Fool around with it. I never make mine the same way twice. I use up whatever needs to be used up. I've never bombed but some attempts are better than others. Did I mention I sprinkle cheese on top?

                1. re: Diana
                  4
                  4Snisl Sep 6, 2007 12:19 PM

                  I think you got it in recognizing that it was missing "roasty depth"- when you bake or cook on the stovetop, there's some caramelization of the vegetables (especially the tomatoes) that balances the acidity out.

                  1. re: 4Snisl
                    a
                    Anne H Sep 6, 2007 08:08 PM

                    I would saute the onions a bit before throwing them in. Also, I add oregano and lemon juice. (Will say that when I've done this, it has not been in a crock pot, but I don't think that makes a big diff here.) Haven't done it in awhile because other family members are not as enthusiatic about eggplant as I am.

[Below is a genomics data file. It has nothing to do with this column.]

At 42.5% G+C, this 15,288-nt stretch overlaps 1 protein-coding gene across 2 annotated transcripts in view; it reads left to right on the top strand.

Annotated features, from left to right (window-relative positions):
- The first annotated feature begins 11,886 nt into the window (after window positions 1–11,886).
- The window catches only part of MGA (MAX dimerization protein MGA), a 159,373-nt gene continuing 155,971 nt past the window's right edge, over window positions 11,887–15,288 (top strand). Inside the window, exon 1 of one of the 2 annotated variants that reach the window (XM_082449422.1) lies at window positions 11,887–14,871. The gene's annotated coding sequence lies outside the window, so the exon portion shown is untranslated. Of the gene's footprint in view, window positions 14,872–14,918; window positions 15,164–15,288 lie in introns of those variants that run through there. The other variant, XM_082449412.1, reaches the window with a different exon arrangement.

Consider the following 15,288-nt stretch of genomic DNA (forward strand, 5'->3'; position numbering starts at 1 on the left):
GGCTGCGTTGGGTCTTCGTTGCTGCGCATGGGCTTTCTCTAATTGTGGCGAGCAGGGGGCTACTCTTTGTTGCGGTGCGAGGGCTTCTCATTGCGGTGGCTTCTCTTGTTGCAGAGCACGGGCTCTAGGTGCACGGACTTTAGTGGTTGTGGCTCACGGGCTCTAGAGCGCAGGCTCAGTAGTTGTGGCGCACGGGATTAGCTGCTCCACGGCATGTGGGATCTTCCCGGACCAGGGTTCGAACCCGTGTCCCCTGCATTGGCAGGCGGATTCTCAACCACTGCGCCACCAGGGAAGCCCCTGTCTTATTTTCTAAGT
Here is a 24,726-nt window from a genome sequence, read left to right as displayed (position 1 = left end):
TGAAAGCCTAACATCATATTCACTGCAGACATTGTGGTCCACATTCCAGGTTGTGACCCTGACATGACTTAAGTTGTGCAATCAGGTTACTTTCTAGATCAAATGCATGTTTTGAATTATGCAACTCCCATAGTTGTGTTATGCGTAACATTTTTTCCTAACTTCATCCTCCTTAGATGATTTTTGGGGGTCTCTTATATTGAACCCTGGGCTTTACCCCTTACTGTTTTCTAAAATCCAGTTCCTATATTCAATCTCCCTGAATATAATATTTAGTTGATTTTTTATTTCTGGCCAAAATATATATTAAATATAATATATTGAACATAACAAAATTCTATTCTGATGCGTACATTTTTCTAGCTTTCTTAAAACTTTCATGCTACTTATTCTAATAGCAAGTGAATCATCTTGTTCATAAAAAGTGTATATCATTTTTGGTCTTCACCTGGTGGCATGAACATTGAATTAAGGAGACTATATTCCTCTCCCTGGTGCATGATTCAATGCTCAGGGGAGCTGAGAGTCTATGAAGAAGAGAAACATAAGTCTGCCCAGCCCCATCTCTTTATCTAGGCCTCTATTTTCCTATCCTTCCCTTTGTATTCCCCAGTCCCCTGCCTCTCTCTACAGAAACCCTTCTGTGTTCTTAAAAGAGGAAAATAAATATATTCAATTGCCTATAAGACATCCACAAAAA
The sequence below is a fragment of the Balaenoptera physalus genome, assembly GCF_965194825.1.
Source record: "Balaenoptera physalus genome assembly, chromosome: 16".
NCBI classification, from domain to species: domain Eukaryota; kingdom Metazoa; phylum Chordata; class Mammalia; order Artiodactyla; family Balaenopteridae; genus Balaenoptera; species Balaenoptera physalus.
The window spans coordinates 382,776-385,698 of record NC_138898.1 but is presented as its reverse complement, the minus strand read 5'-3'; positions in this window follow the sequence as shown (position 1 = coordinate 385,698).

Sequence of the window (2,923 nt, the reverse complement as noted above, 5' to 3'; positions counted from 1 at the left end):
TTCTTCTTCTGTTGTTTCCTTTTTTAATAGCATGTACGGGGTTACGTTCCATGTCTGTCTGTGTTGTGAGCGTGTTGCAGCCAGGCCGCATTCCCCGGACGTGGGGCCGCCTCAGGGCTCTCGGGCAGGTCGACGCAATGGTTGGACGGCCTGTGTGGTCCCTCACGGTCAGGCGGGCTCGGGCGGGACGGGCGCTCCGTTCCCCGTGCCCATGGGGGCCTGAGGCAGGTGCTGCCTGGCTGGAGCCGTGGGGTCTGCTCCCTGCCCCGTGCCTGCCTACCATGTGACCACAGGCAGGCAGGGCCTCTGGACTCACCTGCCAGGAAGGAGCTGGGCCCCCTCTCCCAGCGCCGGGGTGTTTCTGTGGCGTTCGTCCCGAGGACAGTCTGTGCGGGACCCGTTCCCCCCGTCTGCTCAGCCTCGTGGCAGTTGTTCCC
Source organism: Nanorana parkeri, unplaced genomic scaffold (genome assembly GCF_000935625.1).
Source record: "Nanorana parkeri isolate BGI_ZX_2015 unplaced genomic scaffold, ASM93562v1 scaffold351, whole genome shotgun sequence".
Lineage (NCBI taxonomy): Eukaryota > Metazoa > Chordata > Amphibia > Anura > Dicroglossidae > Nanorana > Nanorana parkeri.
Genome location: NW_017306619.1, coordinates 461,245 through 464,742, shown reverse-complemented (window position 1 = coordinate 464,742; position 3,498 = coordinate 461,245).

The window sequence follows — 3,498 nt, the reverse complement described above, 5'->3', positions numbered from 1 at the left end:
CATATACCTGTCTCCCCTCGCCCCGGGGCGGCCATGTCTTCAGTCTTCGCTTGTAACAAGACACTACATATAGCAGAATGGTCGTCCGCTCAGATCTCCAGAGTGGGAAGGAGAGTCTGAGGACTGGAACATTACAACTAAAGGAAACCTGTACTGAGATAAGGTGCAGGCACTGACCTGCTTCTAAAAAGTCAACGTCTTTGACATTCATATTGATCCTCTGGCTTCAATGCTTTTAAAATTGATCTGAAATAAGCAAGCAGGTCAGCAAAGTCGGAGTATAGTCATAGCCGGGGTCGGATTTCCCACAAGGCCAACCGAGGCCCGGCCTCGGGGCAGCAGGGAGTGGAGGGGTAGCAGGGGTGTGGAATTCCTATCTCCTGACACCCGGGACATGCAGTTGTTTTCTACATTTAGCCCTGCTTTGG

1. re: Anne H
                      m
                      Mr. Cookie Sep 7, 2007 02:58 PM

                      Ditto on sauteeing the onions first until they're soft, at least a few minutes. Then throw in minced garlic for another minute or two. THEN add the other ingredients.

                      This will make the taste of the finished product more complex and savory.

                  2. re: Diana
                    m
                    MobyRichard Sep 6, 2007 12:28 PM

                    A teaspoon of sugar will round out the acidity. I don't think I'd include the zucchini. It adds quite a bit of liquid and not that much flavor or texture, in my opinion. What about a roasted red pepper?

                    1. re: MobyRichard
                      d
                      Diana Sep 6, 2007 12:31 PM

                      good idea. Also might help me to do two or three spice dumps through the cooking, as I do with my long cooked chili

                      1. re: Diana
                        chowser Sep 6, 2007 06:52 PM

                        I agree about the zucchini, plus it can add a little bitterness. If you're up for adding chickpeas and kidney beans, I make something along this line:

                        http://crockpot.cdkitchen.com/recipes...

                        It's really good, especially in the winter.

                        1. re: chowser